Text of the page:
Researchers have determined that the presence of photophobia in dry eye, migraine and traumatic brain injury (TBI) suggests a shared pathophysiologic mechanism. As such, they suggest that practitioners inquire about the presence of migraine, TBI and other pain complaints in patients with dry eye.

During a literature review, the researchers found that the neural dysregulation of peripheral and central nervous system components is implicated in photophobia in various animal models and in humans. In particular, enhanced activity of the neuropeptide calcitonin gene-related peptide (CGRP) is closely linked to photophobia. CGRP mediates central neuroplasticity and hypersensitivity in the three conditions’ trigeminothalamic pathophysiologic mechanisms.

Current therapies for photophobia include glasses that shield the eyes from specific wavelengths, botulinum toxin and inhibition of CGRP and its receptor. However, the researchers note that a paucity of evidence exists on the effects in dry eye and TBI patients.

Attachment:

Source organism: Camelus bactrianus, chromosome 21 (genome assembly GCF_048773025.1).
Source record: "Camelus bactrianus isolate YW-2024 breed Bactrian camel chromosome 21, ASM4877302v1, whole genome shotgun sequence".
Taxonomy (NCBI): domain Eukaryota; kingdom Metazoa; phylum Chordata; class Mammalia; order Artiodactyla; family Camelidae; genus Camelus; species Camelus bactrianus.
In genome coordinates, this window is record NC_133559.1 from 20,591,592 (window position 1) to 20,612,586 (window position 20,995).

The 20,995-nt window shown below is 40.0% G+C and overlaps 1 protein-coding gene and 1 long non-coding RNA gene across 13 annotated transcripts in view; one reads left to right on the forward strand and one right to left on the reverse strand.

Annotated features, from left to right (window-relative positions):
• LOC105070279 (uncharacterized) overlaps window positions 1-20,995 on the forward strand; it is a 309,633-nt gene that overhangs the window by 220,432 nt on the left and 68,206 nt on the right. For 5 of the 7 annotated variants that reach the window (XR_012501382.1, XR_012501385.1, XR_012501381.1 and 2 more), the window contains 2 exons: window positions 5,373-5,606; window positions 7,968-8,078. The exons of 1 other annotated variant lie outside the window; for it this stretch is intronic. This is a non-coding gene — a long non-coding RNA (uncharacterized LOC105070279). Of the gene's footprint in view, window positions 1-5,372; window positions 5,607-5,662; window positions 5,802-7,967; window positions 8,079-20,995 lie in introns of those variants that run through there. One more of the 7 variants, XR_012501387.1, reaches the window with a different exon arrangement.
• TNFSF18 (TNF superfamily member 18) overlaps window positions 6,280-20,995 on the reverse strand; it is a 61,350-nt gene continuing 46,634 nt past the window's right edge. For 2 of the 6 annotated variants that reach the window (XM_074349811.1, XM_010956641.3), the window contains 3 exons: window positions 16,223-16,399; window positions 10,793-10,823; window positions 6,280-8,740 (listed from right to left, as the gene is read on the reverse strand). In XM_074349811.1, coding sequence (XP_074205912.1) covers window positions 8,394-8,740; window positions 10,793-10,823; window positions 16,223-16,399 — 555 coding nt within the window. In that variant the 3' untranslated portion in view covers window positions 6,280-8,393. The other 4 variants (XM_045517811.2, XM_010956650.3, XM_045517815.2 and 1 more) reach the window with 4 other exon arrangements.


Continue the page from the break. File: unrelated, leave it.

The review concludes that practitioners should consider using therapy strategies that target neural pathways, such as oral neuromodulators and transcutaneous nerve stimulation, in patients with persistent photophobia, specifically in individuals whose symptoms are not controlled with traditional therapies.

Diel RJ, Mehra D, Kardon, et al. Photophobia: shared pathophysiology underlying dry eye disease, migraine and traumatic brain injury leading to central neuroplasticity of the trigeminothalamic pathway. Br J Ophthalmol. July 23, 2020. [Epub ahead of print].